Published March 14, 2017
When it comes to the technical aspects of medicine that affect your child, the doctor is the one with formal...
— William Wilberforce
As soon as they know a baby is on the way, one of the preparatory tasks most first-time parents go through is finding a pediatrician. Using a separate pediatrician for children instead of relying on the family doctor is actually a relatively new idea.
Apart from obstetrics, the concept of a specialty in children’s health was sporadic prior to the 1860s. It was only formalized with the introduction of the American Board of Pediatrics (ABP) in 1933, when it became clear there was a need for standardization in training. Prior to this period, all a medical doctor had to do was to declare a specialty in a chosen field.1
Definitions and vocational descriptors paint the pediatric specialist in noble terms, and many of the endorsements are valid and important: A baby is not just a small adult. “The smaller body of a neonate or an infant is significantly different physiologically from the one of a grown-up” and a pediatrician must be able to recognize normal “genetic variance, congenital defects, immunology, oncology and a group of other issues…”2
The doctor considered to be the “founder of modern pediatrics,” Abraham Jacobi, MD, began giving lectures in 1860 on children’s health that went beyond the treatment of disease and considered the health of the whole child. Jacobi advocated strongly for breastfeeding and warned against feeding cow’s milk to infants.3 He believed that pediatricians should be involved in all areas of a child’s health and educate parents about healthy child-rearing customs, including feeding, hygiene and disease prevention as well as treating sick children.4 His goal was to encourage pediatricians to help “Americanize” immigrant children and he was an advocate for “children’s rights.”
Taking an authoritarian stance, Dr. Jacobi said:
Pediatricians monitor physical and mental growth development, perform routine evaluations, and dictate immunizations and vaccines to prevent illnesses, disorders, or even death.
Dictate? The implication is that parents should have no say in the matter of vaccinating their children, and that is exactly what is happening in pediatric practices today.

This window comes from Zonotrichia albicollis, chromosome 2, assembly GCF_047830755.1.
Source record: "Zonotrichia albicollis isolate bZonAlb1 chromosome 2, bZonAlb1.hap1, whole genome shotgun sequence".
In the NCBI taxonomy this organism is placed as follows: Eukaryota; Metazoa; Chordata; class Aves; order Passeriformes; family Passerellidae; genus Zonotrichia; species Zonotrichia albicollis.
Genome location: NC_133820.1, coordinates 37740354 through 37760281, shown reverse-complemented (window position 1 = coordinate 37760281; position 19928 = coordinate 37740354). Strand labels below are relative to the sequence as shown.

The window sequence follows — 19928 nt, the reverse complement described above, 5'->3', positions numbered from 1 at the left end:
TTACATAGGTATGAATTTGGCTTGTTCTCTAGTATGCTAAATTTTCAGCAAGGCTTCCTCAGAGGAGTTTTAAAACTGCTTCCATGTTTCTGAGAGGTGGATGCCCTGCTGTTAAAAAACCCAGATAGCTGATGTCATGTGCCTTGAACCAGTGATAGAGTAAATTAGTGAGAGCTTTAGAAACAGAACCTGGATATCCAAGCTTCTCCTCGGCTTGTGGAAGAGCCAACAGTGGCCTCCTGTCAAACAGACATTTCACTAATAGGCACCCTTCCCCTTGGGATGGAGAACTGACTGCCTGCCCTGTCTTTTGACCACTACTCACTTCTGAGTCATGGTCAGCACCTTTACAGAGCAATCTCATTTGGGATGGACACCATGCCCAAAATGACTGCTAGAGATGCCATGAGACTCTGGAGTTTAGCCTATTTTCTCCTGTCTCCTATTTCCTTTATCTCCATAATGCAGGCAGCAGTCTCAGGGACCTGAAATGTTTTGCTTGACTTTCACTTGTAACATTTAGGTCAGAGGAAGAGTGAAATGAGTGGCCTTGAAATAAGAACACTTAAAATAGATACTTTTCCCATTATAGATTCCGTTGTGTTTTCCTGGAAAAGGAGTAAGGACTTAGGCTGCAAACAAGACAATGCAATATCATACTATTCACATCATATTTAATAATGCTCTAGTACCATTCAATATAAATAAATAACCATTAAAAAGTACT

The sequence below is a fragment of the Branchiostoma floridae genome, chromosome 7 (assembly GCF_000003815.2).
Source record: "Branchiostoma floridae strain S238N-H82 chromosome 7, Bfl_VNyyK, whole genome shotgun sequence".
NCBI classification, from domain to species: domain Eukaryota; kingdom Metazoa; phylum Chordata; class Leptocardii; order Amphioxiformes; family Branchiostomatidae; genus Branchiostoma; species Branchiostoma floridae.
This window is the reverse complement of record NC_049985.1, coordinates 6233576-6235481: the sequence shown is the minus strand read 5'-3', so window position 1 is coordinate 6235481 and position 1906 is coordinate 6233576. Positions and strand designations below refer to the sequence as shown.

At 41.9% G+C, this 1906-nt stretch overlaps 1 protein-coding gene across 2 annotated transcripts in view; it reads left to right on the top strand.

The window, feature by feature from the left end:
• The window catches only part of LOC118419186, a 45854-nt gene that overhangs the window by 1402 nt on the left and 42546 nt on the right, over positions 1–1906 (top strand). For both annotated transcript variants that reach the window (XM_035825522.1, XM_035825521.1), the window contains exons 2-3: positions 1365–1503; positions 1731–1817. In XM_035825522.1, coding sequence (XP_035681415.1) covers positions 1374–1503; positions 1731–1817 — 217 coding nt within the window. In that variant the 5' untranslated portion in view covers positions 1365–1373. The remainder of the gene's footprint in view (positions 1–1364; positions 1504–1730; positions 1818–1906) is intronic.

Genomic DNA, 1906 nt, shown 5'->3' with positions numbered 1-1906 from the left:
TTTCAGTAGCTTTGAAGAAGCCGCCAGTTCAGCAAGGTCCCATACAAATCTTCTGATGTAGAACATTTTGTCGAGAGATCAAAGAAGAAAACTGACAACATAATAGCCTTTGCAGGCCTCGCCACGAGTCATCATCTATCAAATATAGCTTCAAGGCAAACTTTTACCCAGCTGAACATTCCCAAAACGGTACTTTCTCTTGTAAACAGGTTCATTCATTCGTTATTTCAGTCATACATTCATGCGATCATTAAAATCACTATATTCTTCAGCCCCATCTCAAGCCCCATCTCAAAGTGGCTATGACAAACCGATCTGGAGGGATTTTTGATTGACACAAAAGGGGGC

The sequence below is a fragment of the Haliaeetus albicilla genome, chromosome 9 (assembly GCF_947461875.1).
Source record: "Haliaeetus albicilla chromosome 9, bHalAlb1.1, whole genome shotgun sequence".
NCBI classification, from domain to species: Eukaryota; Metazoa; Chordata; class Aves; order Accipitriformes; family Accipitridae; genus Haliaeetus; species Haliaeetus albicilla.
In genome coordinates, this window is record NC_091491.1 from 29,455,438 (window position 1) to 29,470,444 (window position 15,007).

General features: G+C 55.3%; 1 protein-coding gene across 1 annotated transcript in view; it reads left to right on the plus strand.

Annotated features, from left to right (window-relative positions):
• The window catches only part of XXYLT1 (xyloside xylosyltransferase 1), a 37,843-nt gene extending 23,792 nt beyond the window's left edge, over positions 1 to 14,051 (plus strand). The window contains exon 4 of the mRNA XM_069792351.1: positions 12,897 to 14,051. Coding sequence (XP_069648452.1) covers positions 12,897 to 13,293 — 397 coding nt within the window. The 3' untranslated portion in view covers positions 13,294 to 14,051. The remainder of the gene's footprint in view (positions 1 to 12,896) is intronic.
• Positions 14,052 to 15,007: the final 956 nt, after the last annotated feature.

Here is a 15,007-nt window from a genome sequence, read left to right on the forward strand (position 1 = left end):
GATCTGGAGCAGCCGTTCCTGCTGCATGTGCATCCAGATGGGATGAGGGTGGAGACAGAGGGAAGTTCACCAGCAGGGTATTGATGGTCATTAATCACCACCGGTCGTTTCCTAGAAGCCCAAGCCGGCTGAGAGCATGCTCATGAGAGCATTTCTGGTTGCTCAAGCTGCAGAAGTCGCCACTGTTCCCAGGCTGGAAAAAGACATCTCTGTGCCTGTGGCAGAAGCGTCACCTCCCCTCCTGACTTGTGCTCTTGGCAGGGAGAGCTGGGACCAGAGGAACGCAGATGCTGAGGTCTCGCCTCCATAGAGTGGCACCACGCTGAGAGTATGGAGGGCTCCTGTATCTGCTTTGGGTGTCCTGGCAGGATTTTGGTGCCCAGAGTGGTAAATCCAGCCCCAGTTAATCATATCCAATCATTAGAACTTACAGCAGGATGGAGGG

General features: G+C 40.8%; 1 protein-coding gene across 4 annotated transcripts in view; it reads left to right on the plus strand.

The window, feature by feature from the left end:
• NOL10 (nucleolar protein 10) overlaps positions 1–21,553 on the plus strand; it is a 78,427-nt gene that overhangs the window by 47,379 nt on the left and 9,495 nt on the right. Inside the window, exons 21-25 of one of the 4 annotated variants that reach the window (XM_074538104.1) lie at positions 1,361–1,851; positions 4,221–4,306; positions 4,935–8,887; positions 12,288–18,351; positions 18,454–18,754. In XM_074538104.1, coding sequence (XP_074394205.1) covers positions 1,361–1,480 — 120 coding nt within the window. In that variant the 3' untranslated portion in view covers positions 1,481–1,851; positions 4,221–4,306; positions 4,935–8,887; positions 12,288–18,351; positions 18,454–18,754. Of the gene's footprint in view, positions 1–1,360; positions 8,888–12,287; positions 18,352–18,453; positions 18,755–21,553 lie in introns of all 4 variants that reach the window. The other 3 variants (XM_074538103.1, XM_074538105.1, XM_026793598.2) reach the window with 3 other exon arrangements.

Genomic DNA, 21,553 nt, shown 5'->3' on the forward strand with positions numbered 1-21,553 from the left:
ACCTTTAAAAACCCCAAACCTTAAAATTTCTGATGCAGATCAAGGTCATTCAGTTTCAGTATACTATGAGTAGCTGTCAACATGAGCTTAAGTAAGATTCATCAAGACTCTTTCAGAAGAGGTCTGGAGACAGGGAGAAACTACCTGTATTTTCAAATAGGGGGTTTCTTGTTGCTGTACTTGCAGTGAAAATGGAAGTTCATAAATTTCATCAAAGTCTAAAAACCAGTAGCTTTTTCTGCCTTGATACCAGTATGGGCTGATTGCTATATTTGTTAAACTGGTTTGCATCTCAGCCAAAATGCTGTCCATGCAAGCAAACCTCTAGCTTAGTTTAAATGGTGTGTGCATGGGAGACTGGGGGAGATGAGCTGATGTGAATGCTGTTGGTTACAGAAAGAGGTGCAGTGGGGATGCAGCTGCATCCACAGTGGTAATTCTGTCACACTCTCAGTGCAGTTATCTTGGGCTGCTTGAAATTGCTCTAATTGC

This same source goes on to remind us that pediatricians also “keep all examinations, tests, treatments, outcomes and medications on file in patient folders for evaluation or future use.”5 Certainly, that will promote continuity of care, but it also can be a double-edged sword wielded by someone who is dictating vaccines. That is especially true in these times, when such medical records are electronic and easily shared.
According to Vincent Iannelli, MD, the idea of the “well baby” visit was developed by American pediatrician Dr. Emily Partridge Bacon in the early 20th century at some point in her 50-year career as a pediatric specialist.3 Although well-baby visits at that time would have looked very different from those of the present, Dr. Bacon’s medical career only began in 1916, so her introduction of the well-baby clinic would have coincided with the smallpox, diphtheria and tetanus vaccination program.6
Today’s well-child visits are essentially synonymous with vaccination and are a minefield for parents who have concerns about vaccines. As more and more vaccines are added to the schedule, vaccination takes up more pediatric office time and accounts for more of the pediatric income.
According to William Sears, MD the problem goes beyond the simple arithmetic of “more vaccines+more office visits to provide them=more money.” He doesn’t believe physicians would be so concerned with vaccine income that they would push unwilling patients to vaccinate, or reject non-vaccinating families from their practice. What he has found, though, is that there are some HMOs that reward pediatricians for having a high percentage of fully vaccinated patients, essentially encouraging them to get rid of any non-vaccinating patients. HMO contracts in general reimburse practices at such a low rate, it might end up costing the doctor money to keep such families.7
Reportedly, Dr. Sears had assumed that doctors who refused to treat unvaccinated families simply believed so strongly in vaccines that they could not in good conscience keep them on, but now he fears that “some doctors, especially those large groups who rely heavily on large HMO contracts, may actually be doing this because of money.” He said:
The American Academy of Pediatrics Committee on Bioethics makes it very clear that the official AAP policy is that doctors NOT kick patients out of their office over this issue. But when money talks, some people don’t listen.
1 History of the ABP. American Board of Pediatrics 2016.
2 Nurse Universe. The Importance of Pediatrics. Medvotech.com and Vertical Alliance Group 2012.
3 Iannelli V. Pediatrics—Pediatric Milestones. VeryWell.com June 23, 2016.
4 Connoly C. Growth and Development of a Specialty: The Professionalization of Child Health Care. Pediatric Nursing 2005.
5 The Importance of Pediatricians. Masters in Health Care 2016.
6 Immunization Action Coalition. Vaccine Timeline: Historic Dates and Events Related to Vaccines and Immunization. National Library of Medicine June 14, 2016.
7 Sears W. Financial Incentive for Doctors to fully vaccinate patients? AskDrSears.com Sept. 19, 2016.